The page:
Dead Cells Devs Explain How They’re Using Hand-Crafted Tiles With Procedural Generation

Dead Cells

Motion Twin released a new video log for the upcoming side-scrolling action-platformer, Dead Cells, explaining exactly why they decided to use procedural level design for their upcoming title as opposed to hand-designing each level.

The vlog, features five minutes of the developers explaining why they used procedural design for the levels, and how they’re fusing some hand-designed biomes with algorithmic designs. In the video they literally break down how the biomes are connected in the world of Dead Cells and how players unlock new biomes by progressing through the game. You can check it out below.

While procedural generation is used for the levels, the Motion Twin developer explains that there are hand-crafted tiles for each of the biomes, and the biome chunks are then randomized so that they literally generate completely different level layouts, so that every time you play the game from the start you’ll get an all new tile setup for each of the different biomes, giving the game nearly infinite amounts of replayability.

It’s explained that they feed the biome tiles through the algorithm so that each biome feels different, and each one has its own sort of artistic identity and challenge identity when it comes to traversing through them.

When procedural level generation is done well it’s usually fun and innovative and highly replayable. When it’s not done so well, you get a lot of frustrations and it feels like a chore trying to get through the levels because they’re either too hard, too boring or too uninspired. A lot of time procedural level generation lacks the passion and creative ingenuity that you get from hand-crafted levels that contain a lot of intricately woven details put together by the level artists and level designers.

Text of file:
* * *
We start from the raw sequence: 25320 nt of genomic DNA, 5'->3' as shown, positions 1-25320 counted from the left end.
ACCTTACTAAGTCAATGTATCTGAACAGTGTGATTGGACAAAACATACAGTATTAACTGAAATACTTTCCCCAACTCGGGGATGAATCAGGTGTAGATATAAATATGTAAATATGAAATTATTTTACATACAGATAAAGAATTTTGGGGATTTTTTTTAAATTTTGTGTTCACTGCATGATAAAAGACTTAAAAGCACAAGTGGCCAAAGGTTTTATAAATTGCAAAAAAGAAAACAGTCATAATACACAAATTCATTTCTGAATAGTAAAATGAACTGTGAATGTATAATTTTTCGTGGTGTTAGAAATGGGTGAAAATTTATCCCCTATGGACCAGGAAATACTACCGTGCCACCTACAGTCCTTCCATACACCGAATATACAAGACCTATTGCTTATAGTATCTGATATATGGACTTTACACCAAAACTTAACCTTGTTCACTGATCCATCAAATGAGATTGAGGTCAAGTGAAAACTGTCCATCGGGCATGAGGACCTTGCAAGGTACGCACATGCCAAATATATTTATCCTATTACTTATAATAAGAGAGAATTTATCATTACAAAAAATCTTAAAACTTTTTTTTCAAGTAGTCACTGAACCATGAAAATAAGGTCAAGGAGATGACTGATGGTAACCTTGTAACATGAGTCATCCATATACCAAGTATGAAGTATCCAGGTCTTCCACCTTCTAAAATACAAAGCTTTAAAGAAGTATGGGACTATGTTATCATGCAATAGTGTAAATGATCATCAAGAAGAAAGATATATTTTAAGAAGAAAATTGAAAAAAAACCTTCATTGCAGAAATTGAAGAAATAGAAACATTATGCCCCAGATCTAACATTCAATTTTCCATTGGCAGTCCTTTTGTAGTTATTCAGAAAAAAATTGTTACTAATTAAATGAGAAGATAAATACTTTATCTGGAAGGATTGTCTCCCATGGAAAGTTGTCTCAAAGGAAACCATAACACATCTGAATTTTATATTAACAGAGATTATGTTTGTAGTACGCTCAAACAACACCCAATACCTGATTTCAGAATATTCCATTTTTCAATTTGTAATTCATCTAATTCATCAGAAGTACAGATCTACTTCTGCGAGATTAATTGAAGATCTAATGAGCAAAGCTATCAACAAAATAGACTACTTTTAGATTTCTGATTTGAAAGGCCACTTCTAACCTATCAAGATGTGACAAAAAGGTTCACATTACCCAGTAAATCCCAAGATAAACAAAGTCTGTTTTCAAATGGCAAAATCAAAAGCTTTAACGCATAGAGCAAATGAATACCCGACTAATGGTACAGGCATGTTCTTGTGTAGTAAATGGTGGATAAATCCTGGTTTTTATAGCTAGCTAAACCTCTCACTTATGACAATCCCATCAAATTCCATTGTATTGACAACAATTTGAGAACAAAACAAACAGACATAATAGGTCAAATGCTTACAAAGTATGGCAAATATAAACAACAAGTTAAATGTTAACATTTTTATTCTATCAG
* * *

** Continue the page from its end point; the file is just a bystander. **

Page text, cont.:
However, at Motion Twin they’re aiming to hit a middle-ground with Dead Cells by fusing hand-crafted tiles with procedurally algorithmic level generation.

They also have the biomes structured in a linear way so that unlocking the biomes will also require the same kind of progression. This way the game maintains a linear sort of feel like a traditional Metroidvania game.

Dead Cells is due for release this spring, and so far the art and design concept looks fantastic. They just need to clean up the combat and the platforming and it should be okay.

You can keep track of the game’s development by visiting the Steam store page.

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